Walk the Walk Week at the University of Notre Dame continued Monday, Jan. 20, with the fifth annual Martin Luther King Jr. Celebration Luncheon at the Joyce Center.
Sponsored by the Office of the President and the Oversight Committee on Diversity and Inclusion, the luncheon included remarks from Notre Dame President Rev. John I. Jenkins, C.S.C., as well as a Q&A session with civil rights leader Diane Nash.
Walk the Walk Week offers students, faculty and staff, as well as the community at large, the opportunity to celebrate the diversity that exists on campus and to reflect on ways to make Notre Dame even more welcoming and inclusive.
“Our hope is that today’s luncheon will allow all who are part of the Notre Dame family to think about how to be effective stewards of Dr. King’s legacy,” Rev. Page said.
Asmaa El Messnaoui, program director at the Ansari Institute for Global Engagement with Religion, delivered the invocation. Aaron Benavides, a junior studying political science and theology, delivered the benediction.
Father Jenkins, in his opening remarks, thanked Nash for participating in the event and encouraged students, faculty and staff to “listen and be inspired by Nash’s selfless resolute courage so that we might become more sanctified and holy.”
The Q&A session featured Nash; Darren Davis, professor of political science; Lia Acri, class of 2021; Kenzie Isaac, class of 2020; Kaleem Minor, class of 2020; and Libby Moyer, class of 2021.
Opening the Q&A session, Nash said, “These kinds of events are important. I think they make a community healthier when people come together and experience fellowship for a worthwhile purpose. And I think recalling Martin Luther King Jr. and the civil rights movement and its importance in our history is definitely a reason to come together.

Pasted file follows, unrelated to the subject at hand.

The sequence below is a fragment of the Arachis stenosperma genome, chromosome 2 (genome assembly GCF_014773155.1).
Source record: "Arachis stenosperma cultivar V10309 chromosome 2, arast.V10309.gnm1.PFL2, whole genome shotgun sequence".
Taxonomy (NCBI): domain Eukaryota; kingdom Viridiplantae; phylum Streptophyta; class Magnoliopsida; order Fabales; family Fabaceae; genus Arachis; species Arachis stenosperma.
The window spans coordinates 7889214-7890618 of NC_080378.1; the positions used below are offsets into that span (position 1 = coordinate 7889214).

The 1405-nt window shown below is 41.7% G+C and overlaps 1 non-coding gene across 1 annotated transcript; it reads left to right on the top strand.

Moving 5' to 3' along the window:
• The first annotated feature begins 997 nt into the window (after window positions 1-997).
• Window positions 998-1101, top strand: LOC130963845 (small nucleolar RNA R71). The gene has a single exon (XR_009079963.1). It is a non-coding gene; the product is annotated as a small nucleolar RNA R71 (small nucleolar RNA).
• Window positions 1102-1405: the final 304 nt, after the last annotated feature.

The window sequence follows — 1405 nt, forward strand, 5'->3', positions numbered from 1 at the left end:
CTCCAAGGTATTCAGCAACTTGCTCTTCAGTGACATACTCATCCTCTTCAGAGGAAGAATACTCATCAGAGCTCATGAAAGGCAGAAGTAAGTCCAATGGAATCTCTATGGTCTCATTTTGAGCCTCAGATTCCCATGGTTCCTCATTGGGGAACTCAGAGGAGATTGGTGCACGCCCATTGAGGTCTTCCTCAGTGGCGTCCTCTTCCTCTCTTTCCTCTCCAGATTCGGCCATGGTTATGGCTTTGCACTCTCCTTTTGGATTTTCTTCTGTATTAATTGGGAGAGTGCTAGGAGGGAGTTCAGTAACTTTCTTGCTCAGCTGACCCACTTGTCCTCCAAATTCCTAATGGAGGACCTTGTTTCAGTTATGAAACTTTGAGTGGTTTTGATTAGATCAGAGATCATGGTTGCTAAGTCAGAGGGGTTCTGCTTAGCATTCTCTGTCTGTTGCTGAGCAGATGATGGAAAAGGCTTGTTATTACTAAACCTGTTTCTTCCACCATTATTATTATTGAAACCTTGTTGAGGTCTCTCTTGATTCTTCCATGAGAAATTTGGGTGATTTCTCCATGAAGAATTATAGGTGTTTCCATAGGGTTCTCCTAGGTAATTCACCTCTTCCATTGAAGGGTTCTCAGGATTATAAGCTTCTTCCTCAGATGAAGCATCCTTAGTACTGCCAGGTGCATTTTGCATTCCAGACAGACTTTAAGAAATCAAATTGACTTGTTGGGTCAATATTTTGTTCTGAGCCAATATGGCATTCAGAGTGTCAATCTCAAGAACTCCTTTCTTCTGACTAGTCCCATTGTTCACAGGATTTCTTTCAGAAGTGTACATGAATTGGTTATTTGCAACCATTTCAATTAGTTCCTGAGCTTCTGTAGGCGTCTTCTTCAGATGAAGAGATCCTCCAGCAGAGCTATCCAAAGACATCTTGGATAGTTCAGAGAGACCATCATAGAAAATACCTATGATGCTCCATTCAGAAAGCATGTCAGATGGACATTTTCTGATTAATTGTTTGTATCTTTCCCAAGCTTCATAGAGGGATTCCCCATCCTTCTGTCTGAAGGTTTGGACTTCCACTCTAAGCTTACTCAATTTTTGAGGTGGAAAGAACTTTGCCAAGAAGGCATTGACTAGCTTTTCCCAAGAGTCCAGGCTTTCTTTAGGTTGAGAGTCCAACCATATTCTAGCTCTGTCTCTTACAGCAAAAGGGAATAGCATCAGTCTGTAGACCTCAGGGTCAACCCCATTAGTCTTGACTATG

“We need to not only honor the civil rights movement and Martin Luther King Jr., but we need to realize that there is a lot of social change needed in this country,” Nash said. “Social change takes a lot of work and it takes courage.”
Replying to a question about getting youth of today focused on the civil rights struggle and the continuing battle forward, Nash said, “You have to start something to give people to join. Choose an issue that moves you that you are passionate about, because that passion comes from the same source that created your life.”
Other topics of the Q&A included self-love and self-care, the role of white allies, the role of faith and the impact of being a young woman involved in the civil rights movement.
“Women were very active in the civil rights movement,” Nash said. “Women did everything that men did. It hadn’t occurred to us that the same things that we were saying about justice and equality in race were applicable to gender.”
Nash closed the event, saying, “As you go through life you will have decisions to make. My advice would be, always make a decision that will make you admire and respect the person you see in the mirror.”
Notre Dame suspended classes during the luncheon. More than three thousand students, faculty and staff attended the event. Others watched online or from remote locations around campus.
Walk the Walk Week continues through Friday, with events including lectures, discussions, a movie screening and a social concerns fair.
For more information, visit https://diversity.nd.edu/mlk.